American Bluehearts are hemi-parasitic Buchnera americana

American bluehearts are native to about half of the US, from TX, OK and KS east to NY and FL, usually along wet places and in limestone and sand as well as open woods.

It is important to know what they look like so we don't inadvertently speed up their extinction. They are considered threatened and endangered now.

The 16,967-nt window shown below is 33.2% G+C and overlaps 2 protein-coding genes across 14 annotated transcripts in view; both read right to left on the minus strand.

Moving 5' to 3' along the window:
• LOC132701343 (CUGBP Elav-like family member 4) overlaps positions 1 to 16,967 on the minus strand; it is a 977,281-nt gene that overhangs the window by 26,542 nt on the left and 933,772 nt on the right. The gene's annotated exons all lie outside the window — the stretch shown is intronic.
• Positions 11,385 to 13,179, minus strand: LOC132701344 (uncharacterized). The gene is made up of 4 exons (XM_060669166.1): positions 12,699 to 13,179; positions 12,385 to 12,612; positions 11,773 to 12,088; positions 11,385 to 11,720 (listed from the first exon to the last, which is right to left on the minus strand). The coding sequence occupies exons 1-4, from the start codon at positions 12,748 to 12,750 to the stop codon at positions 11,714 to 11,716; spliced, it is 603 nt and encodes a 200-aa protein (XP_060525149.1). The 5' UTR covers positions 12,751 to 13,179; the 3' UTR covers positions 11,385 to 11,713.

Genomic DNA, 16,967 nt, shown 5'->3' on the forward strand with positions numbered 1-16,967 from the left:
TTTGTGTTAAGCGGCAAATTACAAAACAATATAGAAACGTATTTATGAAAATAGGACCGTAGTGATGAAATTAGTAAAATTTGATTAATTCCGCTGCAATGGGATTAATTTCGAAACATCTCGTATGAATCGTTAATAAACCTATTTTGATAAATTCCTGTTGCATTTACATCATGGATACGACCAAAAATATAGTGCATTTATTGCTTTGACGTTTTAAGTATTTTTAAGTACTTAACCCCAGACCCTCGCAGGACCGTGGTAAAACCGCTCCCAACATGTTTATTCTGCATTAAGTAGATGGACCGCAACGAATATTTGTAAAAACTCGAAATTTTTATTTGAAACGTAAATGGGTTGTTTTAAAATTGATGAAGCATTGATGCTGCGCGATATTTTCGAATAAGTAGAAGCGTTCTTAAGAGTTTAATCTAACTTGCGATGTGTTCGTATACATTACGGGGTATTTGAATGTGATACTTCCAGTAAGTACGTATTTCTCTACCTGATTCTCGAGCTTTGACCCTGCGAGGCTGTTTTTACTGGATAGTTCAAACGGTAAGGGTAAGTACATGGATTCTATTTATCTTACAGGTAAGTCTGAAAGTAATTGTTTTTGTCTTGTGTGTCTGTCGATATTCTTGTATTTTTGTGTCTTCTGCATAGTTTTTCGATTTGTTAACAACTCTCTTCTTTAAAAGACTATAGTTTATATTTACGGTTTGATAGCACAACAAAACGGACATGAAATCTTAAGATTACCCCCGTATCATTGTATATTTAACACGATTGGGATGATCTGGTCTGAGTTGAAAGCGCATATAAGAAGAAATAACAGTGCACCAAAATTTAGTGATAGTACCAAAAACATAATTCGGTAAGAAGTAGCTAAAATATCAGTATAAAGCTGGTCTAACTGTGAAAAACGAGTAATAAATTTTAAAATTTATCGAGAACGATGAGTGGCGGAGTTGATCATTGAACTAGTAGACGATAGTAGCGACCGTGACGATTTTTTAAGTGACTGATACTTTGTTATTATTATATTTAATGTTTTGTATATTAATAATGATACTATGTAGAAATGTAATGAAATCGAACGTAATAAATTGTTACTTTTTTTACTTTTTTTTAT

The distinction hemi-parasitic means they are able to grow independently without a host but grow best when attached by parasitic roots called haustoria. During droughts they tend to multiply their activity to the extent that they can actually damage small trees.

Bluehearts favorite hosts are white oak, eastern white pine, green ash and cottonwood. Buckeye butterfly caterpillars use American Bluehearts as a host plant.

Click over to this post on the Arkansas Native Plant Society to read more about these fascinating plants - by Eric Hunt.


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